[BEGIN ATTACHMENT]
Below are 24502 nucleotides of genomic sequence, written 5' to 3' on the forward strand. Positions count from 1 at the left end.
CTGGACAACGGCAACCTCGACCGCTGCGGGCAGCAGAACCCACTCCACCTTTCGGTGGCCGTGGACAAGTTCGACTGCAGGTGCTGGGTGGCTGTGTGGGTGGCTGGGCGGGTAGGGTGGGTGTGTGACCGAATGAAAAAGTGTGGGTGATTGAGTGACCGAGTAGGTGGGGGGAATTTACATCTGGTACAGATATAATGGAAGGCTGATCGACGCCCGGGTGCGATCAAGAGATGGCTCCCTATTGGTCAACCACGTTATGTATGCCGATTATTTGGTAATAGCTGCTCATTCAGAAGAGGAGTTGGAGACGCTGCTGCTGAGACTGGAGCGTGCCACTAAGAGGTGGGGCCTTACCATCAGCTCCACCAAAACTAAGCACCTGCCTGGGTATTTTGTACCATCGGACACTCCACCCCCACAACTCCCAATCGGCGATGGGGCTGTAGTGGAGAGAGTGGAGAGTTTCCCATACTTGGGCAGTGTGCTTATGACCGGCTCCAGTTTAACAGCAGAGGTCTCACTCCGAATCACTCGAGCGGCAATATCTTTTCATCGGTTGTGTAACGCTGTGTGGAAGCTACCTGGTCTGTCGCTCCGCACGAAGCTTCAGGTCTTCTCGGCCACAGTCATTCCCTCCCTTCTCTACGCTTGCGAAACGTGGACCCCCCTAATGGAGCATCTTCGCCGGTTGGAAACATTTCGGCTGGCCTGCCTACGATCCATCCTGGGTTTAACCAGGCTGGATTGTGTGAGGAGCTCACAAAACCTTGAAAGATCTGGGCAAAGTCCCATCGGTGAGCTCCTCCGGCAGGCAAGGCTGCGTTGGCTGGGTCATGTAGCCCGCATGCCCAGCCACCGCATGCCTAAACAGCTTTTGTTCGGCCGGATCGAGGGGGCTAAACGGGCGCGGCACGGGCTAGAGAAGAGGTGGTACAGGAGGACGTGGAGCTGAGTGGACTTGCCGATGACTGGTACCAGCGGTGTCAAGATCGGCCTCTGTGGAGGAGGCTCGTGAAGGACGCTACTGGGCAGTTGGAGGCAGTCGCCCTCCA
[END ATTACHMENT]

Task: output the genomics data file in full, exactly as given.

Below are 24502 nucleotides of genomic sequence, written 5' to 3' on the forward strand. Positions count from 1 at the left end.
CTGGACAACGGCAACCTCGACCGCTGCGGGCAGCAGAACCCACTCCACCTTTCGGTGGCCGTGGACAAGTTCGACTGCAGGTGCTGGGTGGCTGTGTGGGTGGCTGGGCGGGTAGGGTGGGTGTGTGACCGAATGAAAAAGTGTGGGTGATTGAGTGACCGAGTAGGTGGGGGGAATTTACATCTGGTACAGATATAATGGAAGGCTGATCGACGCCCGGGTGCGATCAAGAGATGGCTCCCTATTGGTCAACCACGTTATGTATGCCGATTATTTGGTAATAGCTGCTCATTCAGAAGAGGAGTTGGAGACGCTGCTGCTGAGACTGGAGCGTGCCACTAAGAGGTGGGGCCTTACCATCAGCTCCACCAAAACTAAGCACCTGCCTGGGTATTTTGTACCATCGGACACTCCACCCCCACAACTCCCAATCGGCGATGGGGCTGTAGTGGAGAGAGTGGAGAGTTTCCCATACTTGGGCAGTGTGCTTATGACCGGCTCCAGTTTAACAGCAGAGGTCTCACTCCGAATCACTCGAGCGGCAATATCTTTTCATCGGTTGTGTAACGCTGTGTGGAAGCTACCTGGTCTGTCGCTCCGCACGAAGCTTCAGGTCTTCTCGGCCACAGTCATTCCCTCCCTTCTCTACGCTTGCGAAACGTGGACCCCCCTAATGGAGCATCTTCGCCGGTTGGAAACATTTCGGCTGGCCTGCCTACGATCCATCCTGGGTTTAACCAGGCTGGATTGTGTGAGGAGCTCACAAAACCTTGAAAGATCTGGGCAAAGTCCCATCGGTGAGCTCCTCCGGCAGGCAAGGCTGCGTTGGCTGGGTCATGTAGCCCGCATGCCCAGCCACCGCATGCCTAAACAGCTTTTGTTCGGCCGGATCGAGGGGGCTAAACGGGCGCGGCACGGGCTAGAGAAGAGGTGGTACAGGAGGACGTGGAGCTGAGTGGACTTGCCGATGACTGGTACCAGCGGTGTCAAGATCGGCCTCTGTGGAGGAGGCTCGTGAAGGACGCTACTGGGCAGTTGGAGGCAGTCGCCCTCCA